Hospice Fraud is not a Dying Industry

Every day in America, thousands of families and friends face end-of-life issues. These loved ones require and deserve special care, support and nurturing at this difficult time. Working in this emotionally charged environment every day is the job of a very special breed of health care provider – our skilled nurses and hospice workers.

Caregivers who work each day with the dying and their loved ones have a unique  blend of compassion and skill. Easing pain and providing spiritual strength are just a few of the things that hospice nurses, aides and clergy do on an every day basis.

Over the last 10 years, the country has seen tremendous growth in both the number and types of skilled nursing and hospice care providers for the elderly. Even in today’s constrained budgetary environment, Medicare and other government health care programs spend billions of dollars each year on hospice care. Unfortunately, the amount spent on hospice care, skilled nursing and assisted living facilities has left the industry open for dishonest companies to commit fraud by enrolling patients that are ineligible for hospice care, upcoding for services, or simply billing Medicare for services that were never provided. In addition to costing taxpayers hundreds of millions every year, this profit-first mentality has a negative effect on the quality of care for our nation’s elderly. Hospice companies and nursing homes that put profit ahead of people are far more likely to provide substandard care that results in patient harm.

Greedy Hospice Care Companies

As a general rule, Medicare requires that a patient be given a prognosis of six months or less to live by two doctors in order to be eligible for hospice care. In an effort to earn more money, greedy and unethical hospice companies occasionally admit patients who have not received this prognosis and are not eligible for hospice care. Dishonest companies view these ineligible patients to be more profitable than patients with six months or less to live because they cut down on patient turnover (they will likely live longer than six months) and will not require as much medical care (they are healthier, relatively speaking, than those with six months or less to live). Despite Medicare rules that require hospice patients to be regularly reevaluated for eligibility, unethical hospice providers still find ways to falsify these evaluations.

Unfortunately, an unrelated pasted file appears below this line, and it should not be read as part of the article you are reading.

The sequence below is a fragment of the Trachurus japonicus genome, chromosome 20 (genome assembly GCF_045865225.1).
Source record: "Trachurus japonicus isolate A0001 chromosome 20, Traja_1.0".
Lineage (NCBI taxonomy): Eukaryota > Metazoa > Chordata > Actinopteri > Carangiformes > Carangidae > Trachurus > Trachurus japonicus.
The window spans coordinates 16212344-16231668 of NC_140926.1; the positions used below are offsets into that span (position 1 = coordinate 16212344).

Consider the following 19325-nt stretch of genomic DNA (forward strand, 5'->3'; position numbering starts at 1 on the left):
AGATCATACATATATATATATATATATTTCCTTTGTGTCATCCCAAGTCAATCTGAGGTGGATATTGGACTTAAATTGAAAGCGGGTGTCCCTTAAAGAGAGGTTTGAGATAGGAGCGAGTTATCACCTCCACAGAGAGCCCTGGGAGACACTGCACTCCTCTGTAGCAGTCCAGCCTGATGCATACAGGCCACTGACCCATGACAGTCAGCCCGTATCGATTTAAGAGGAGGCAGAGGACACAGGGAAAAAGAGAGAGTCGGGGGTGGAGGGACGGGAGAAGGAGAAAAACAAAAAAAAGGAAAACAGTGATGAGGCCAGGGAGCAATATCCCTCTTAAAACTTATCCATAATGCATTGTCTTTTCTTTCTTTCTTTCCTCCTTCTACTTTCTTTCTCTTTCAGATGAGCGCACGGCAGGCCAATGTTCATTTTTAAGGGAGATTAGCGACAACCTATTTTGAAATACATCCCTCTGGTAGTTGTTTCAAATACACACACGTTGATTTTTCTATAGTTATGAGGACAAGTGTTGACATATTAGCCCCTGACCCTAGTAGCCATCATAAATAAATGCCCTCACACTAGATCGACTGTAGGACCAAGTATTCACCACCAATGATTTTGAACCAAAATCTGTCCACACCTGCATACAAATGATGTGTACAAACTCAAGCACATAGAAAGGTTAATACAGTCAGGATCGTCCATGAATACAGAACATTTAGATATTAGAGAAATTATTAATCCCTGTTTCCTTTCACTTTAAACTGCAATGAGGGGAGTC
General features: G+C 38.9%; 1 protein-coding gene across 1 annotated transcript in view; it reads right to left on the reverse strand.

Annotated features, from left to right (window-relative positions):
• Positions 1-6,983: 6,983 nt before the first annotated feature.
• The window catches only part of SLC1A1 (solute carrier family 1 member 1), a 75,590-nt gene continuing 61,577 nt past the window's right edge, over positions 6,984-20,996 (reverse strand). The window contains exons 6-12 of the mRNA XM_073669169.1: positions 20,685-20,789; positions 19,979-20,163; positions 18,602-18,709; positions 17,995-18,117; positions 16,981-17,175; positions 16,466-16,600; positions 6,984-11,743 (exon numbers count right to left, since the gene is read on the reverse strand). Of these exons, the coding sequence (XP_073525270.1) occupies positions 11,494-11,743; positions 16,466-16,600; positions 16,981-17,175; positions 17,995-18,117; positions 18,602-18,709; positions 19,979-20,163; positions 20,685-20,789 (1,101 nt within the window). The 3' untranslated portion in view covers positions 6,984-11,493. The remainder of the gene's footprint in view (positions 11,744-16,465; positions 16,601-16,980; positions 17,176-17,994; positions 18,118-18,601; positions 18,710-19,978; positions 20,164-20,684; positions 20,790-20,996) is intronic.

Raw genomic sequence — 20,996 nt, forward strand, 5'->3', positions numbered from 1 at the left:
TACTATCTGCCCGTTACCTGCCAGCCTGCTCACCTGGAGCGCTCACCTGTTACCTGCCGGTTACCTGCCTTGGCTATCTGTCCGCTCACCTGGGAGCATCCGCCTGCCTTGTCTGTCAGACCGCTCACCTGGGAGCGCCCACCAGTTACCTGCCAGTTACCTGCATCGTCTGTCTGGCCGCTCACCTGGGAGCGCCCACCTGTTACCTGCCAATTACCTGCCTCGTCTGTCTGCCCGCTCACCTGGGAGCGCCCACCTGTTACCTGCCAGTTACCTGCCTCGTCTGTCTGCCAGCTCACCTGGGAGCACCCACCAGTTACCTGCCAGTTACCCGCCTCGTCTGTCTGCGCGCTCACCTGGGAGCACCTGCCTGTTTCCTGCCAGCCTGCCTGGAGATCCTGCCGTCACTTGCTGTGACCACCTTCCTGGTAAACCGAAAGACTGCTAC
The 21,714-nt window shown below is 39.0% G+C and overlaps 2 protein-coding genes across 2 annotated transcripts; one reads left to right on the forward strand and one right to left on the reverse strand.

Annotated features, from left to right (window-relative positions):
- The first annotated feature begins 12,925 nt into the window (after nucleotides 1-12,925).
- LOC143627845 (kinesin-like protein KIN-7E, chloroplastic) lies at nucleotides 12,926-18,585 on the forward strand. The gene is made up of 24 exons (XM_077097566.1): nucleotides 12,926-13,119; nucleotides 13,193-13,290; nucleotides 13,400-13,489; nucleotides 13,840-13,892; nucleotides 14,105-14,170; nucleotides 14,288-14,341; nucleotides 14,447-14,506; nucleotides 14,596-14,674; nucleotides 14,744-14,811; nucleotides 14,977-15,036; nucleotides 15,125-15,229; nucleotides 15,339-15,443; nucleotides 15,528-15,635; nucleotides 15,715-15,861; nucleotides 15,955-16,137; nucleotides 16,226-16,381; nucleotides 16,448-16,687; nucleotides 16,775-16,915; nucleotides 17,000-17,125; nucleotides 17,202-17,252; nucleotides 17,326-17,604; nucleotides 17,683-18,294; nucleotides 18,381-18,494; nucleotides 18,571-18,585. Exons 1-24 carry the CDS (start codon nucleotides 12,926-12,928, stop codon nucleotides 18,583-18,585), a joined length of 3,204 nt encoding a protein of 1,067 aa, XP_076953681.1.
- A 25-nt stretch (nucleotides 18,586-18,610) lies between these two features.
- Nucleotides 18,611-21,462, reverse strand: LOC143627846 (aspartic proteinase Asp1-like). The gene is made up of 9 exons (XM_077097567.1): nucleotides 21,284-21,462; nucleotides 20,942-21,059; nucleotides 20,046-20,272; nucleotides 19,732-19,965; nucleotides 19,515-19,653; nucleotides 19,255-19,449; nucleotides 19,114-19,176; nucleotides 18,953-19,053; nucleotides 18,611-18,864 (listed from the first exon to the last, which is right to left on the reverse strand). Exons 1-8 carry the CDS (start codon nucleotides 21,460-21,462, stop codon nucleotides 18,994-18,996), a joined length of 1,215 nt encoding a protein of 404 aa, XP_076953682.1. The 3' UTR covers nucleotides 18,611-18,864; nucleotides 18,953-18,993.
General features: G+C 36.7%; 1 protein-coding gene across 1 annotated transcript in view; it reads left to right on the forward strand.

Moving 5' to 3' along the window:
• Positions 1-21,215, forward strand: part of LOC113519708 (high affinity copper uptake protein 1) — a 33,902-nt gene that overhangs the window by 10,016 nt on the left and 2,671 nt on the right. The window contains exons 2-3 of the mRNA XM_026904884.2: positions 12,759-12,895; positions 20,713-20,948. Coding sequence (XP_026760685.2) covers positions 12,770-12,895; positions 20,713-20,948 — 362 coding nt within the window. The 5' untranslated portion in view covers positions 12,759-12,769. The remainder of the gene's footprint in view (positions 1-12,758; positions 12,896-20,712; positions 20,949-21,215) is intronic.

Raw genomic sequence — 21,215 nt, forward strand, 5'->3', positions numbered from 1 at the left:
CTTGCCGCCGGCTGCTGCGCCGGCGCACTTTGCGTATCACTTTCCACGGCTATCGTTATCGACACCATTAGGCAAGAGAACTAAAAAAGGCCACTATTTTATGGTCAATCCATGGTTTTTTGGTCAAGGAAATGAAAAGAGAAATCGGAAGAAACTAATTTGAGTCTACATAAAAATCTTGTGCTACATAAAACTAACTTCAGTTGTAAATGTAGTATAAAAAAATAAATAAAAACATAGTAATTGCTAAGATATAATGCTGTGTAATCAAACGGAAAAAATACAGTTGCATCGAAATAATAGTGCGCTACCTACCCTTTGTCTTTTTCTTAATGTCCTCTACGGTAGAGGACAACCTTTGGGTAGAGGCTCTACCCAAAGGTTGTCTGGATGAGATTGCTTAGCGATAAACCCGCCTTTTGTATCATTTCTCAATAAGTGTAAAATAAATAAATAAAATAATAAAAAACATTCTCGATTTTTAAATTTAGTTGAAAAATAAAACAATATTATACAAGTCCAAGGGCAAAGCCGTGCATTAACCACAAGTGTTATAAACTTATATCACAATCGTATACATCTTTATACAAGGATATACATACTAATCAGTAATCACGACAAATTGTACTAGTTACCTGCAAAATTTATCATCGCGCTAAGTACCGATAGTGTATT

Many hospice patients are cared for in a nursing home setting. Nursing homes care for many thousands of our most vulnerable citizens. But just like dishonest hospice facilities, nursing homes occasionally put profit over people, resulting in reduced quality of care. Some nursing homes fail to do the required background checks on new employees, resulting in the hiring of unsuitable and dangerous staff to provide hands-on care for the weak, ill, and the disabled. Other corrupt nursing homes shamelessly cut corners by reducing staff below required levels at the expense of patient care. Bedridden patients are not turned regularly, which causes them to develop terrible and life threatening bedsores. Other helpless patients are not nourished properly and suffer serious malnutrition and dehydration. Not only is this neglect abhorrent, it’s also illegal if nursing homes charge for services that were either insufficient or nonexistent.

Should Nurses Report Hospice Fraud?

The vast majority of skilled nurses in hospice facilities or nursing homes choose their profession because they are compassionate and have a desire to care for those most in need. Likewise, most nursing homes and hospice facilities are ethical and take pride in providing quality care. But some companies do commit hospice fraud, putting profit over people. These corrupt and unethical hospice and nursing home providers need to be held accountable for their actions to stop taxpayer money from being stolen and to help ensure that our nation’s elderly are not neglected, abandoned or abused. This requires nurses and staff with any knowledge of improper or illegal practices to have the courage to come forward and report them. When hospice and nursing home staff blow the whistle on fraud, it sends a message to everyone in the industry that people come first, and that unethical, profit-first actions will not be tolerated.

The attorneys at Baum, Hedlund, Aristei & Goldman understand that caregivers already give so much of themselves in order to take care of our dying loved ones, so it is even more extraordinary when they take on the added responsibility of blowing the whistle on the fraud they see. The truth is these brave whistleblowers are a crucial line of defense at stopping Medicare fraud and abuse.

If you are a nurse or hospice employee that has first-hand knowledge of fraud being perpetuated by your employer, don’t go at it alone. The attorneys at Baum, Hedlund, Aristei & Goldman are ready to help you take this courageous action and to protect your rights every step of the way. In addition to holding these companies accountable for their wrongdoing, hospice whistleblowers that file qui tam lawsuits on the government’s behalf are eligible to receive a reward if their allegations lead to any money recovered.

By | 2017-02-06T23:04:46-07:00 April 9th, 2014|Whistleblower News, Mark H. Schlein|